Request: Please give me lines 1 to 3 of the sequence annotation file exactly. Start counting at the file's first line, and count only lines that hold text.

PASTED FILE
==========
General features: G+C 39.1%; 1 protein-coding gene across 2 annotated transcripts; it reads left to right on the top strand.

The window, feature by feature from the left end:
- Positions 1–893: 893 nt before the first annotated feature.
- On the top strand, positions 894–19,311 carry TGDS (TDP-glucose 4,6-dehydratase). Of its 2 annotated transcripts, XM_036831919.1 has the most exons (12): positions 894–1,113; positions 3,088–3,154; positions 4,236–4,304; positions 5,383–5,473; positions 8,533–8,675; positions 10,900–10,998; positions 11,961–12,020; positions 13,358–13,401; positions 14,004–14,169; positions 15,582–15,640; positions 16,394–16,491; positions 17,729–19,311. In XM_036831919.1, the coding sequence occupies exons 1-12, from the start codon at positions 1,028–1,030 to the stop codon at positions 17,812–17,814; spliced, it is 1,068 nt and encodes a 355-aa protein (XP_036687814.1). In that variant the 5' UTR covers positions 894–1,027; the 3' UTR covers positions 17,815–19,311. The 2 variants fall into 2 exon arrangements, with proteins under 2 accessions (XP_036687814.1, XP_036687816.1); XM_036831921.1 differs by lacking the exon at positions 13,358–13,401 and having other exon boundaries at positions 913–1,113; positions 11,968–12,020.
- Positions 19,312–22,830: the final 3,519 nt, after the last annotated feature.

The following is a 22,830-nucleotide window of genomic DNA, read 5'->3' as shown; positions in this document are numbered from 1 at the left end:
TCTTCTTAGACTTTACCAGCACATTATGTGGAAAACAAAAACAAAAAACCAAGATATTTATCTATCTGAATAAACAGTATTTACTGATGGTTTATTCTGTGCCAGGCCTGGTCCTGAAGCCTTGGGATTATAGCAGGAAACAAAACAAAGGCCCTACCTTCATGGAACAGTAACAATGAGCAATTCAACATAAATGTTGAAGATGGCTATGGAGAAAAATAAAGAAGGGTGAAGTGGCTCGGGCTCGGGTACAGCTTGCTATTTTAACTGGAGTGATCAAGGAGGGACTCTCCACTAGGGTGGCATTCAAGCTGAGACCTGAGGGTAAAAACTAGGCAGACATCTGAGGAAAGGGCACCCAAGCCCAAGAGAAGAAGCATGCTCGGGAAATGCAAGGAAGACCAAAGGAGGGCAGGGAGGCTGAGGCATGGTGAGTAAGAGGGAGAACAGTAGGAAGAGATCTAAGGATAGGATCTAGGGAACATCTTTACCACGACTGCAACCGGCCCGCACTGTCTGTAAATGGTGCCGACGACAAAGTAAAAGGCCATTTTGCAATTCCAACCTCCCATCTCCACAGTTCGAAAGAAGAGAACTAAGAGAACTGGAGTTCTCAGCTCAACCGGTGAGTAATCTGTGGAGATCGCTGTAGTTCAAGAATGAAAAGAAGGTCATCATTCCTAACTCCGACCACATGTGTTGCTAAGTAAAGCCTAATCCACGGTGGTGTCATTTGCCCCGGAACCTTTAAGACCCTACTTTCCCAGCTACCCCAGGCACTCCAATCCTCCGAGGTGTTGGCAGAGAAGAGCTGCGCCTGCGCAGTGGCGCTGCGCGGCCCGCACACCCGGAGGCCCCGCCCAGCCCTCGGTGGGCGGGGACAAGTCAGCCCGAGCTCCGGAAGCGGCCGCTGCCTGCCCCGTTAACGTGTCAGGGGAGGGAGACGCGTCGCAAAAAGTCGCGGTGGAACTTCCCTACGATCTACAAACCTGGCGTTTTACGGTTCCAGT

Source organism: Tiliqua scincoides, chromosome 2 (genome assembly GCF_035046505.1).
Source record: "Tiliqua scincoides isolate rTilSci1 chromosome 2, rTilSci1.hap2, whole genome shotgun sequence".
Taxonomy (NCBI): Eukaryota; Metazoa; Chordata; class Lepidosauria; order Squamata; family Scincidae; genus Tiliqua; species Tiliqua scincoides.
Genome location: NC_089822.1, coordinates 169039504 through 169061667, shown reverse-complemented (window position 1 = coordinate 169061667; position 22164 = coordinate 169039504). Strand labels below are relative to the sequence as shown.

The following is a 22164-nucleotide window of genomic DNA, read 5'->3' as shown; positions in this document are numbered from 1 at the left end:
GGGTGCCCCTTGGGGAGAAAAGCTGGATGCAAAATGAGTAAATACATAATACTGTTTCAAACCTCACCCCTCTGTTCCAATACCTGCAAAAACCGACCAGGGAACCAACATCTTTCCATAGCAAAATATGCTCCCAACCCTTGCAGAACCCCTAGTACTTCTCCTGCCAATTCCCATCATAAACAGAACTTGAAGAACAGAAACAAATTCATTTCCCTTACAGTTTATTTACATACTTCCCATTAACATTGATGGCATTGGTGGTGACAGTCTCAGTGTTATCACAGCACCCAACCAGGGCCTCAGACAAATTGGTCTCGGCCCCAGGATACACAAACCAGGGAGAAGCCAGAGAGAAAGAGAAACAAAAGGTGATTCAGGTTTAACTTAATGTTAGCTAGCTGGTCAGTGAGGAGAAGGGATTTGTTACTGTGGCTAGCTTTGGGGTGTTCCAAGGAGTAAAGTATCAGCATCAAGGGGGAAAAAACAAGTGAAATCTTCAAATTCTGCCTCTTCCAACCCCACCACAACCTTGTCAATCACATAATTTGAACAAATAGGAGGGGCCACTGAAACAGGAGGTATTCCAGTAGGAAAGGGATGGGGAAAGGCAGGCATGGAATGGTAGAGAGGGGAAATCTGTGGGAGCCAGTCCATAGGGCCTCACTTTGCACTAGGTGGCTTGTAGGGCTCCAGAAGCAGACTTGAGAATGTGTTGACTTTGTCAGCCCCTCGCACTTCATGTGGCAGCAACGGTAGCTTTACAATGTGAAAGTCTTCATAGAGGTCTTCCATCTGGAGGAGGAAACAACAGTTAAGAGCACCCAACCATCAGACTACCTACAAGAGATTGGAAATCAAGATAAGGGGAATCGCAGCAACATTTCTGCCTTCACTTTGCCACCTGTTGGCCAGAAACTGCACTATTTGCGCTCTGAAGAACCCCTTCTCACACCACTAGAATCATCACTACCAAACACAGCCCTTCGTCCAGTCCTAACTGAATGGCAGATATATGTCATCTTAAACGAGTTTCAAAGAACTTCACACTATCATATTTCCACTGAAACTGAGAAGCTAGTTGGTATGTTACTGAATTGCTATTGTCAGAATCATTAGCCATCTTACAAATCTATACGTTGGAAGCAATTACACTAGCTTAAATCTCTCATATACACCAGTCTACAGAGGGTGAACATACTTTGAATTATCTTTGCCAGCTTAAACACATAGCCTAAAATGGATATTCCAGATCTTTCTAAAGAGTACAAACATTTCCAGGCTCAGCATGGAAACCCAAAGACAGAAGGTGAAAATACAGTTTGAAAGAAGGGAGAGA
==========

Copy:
General features: G+C 39.1%; 1 protein-coding gene across 2 annotated transcripts; it reads left to right on the top strand.

The window, feature by feature from the left end:
- Positions 1–893: 893 nt before the first annotated feature.